The modern cyber blogger is a sort of ambulance chaser, waiting for the next big breach or hack. Bloggers are all about reporting what evil deed just happened, very much like newscasters reporting on a plane crash. When was the last time you read a major ‘security blog’ that gave you information about how to stop an attack or a new way of thinking about security that might stop a breach before it occurs? When has a blog provided you with information that helped change how you thought about cyber warfare?
The norm is always about ‘that major retail breach’ or that ‘healthcare breach’ with little ‘deep critical analysis’ of what went wrong and how it could be prevented in the future.
Why don’t these smart guys and gals that contribute to these site actually help people solve real problems; changing the game and really stopping – or at least thwarting cyber crime – before it happens... where is the cyber version of The Minority Report?
How about helping computer professionals (and regular people) change their thinking process to better handle the world as it is today, or even better, as it will be? Why is William Gibson better at predicting the future of cyber war than your average ‘expert’? Have you ever asked the bloggers if they can hack? If so, where did they learn to hack? Or how they learned to hack?
But I digress.
The modern blogger has you playing a zero-sum game and this is making you, the security professional, operate as a sort of cyber cop. No offense to our law enforcement professionals, but it’s not the model we need if we are going to properly defend our intellectual property. Why, you ask? Cops are crucial for our society, without cops we would have bedlam!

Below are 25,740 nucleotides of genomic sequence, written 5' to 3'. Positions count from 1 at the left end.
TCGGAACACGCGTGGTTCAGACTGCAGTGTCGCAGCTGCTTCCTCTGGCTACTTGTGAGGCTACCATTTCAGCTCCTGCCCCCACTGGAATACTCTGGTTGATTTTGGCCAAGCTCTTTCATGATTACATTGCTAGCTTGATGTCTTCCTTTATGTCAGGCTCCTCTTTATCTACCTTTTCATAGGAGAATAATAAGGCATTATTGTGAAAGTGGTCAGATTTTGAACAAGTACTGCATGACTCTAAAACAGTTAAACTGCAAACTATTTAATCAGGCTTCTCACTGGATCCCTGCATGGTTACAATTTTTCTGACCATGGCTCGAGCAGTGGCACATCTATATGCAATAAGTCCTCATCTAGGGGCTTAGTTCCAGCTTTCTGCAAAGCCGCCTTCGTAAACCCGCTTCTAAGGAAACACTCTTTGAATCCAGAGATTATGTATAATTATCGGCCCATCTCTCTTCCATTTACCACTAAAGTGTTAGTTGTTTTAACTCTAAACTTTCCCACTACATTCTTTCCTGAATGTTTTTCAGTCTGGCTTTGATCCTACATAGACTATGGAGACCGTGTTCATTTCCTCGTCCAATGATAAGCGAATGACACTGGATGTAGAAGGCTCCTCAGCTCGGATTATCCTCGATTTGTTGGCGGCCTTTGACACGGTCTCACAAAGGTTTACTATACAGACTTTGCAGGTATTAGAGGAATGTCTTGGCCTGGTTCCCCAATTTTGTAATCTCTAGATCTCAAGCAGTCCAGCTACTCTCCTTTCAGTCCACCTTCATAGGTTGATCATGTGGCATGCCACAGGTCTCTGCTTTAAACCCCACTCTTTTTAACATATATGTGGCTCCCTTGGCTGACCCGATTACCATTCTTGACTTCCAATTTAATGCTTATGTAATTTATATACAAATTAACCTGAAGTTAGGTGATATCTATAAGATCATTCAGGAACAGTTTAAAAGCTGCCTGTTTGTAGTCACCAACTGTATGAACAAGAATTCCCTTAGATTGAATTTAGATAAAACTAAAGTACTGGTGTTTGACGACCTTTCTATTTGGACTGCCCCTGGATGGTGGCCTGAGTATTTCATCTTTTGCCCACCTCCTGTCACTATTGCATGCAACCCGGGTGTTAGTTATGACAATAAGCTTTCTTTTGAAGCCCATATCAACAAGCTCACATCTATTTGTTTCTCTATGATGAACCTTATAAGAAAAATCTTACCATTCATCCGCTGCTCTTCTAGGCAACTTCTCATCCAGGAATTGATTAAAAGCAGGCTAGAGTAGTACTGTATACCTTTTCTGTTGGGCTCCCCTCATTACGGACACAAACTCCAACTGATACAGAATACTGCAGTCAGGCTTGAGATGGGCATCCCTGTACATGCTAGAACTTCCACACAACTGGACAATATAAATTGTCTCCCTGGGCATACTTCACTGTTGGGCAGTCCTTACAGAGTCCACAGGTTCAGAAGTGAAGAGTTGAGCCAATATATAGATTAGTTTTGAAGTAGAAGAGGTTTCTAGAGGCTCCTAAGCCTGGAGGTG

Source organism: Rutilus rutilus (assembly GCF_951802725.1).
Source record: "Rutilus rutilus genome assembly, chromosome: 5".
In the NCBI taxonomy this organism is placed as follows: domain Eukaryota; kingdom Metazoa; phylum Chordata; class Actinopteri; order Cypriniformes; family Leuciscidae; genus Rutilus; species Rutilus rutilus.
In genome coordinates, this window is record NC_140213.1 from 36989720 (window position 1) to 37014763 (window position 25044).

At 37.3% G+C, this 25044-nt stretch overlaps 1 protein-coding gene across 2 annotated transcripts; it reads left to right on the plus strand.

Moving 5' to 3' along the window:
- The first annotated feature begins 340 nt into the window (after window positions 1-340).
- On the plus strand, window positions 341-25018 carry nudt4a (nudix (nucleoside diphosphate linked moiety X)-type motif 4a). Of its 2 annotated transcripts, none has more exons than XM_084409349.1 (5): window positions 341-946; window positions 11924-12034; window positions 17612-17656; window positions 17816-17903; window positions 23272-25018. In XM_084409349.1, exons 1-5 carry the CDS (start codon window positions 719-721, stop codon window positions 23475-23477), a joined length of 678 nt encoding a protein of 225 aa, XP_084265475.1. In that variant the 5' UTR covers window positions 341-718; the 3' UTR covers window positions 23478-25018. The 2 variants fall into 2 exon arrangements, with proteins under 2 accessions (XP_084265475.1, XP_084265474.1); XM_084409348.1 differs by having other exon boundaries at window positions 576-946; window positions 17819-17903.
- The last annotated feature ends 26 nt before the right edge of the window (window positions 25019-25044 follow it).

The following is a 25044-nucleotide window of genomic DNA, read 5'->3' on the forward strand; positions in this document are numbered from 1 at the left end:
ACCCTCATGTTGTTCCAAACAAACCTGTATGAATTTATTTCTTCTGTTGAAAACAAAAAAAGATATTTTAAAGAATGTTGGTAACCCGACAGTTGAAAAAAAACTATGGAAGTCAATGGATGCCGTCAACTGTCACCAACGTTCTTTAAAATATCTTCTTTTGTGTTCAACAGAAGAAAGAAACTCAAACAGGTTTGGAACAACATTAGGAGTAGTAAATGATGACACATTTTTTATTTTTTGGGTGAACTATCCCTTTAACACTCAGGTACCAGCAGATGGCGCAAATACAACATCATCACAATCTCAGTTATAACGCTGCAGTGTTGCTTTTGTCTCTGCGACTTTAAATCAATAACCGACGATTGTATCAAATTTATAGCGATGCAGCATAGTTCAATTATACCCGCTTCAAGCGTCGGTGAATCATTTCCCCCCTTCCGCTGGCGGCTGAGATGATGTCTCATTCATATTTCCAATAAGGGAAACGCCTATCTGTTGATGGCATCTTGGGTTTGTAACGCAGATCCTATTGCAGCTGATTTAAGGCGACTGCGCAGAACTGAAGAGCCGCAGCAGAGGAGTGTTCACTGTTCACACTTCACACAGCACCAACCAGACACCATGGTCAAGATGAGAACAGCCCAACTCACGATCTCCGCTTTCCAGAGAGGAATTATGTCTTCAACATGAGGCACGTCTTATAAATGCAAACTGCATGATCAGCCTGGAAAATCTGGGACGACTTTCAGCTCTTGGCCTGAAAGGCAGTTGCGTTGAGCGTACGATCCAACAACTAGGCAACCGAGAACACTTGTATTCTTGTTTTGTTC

For cops – or in our case, post-breach security analysts – all work is done on the premises where the perpetrator has:
- been caught (or detected)
- has done something detectable
- left evidence which has been recorded
It’s the fact that others will (or might) do things just like this again in the future which allows (forces) us to establish laws.
Let's look at this like a legal system: say I break into your computer using an exploit in Wi-Fi, so we make laws that say ‘don’t break in with Wi-Fi’. How did this make you safer? How did it stop the exploit or fix the inherent flaws in Wi-Fi? It didn’t, and it's why “cops” don’t really stop crime, they clean up after it.
As cyber security professionals, we need to shift out of ‘cop –mode’ thinking; meaning, we need to:
- stop enforcing laws; mostly on law abiding citizens, our users
- stop investigating crimes; a.k.a. post breach log analysis and ‘what-the-heck-happened’ analyst work
- move to predictive, proactive, productive security work
So stop being a cop and I won’t be a blogger.
About Jamison Utter
Jamison's personal interests push an understanding of the human side of technology and how it effects our lives, our future, and our minds.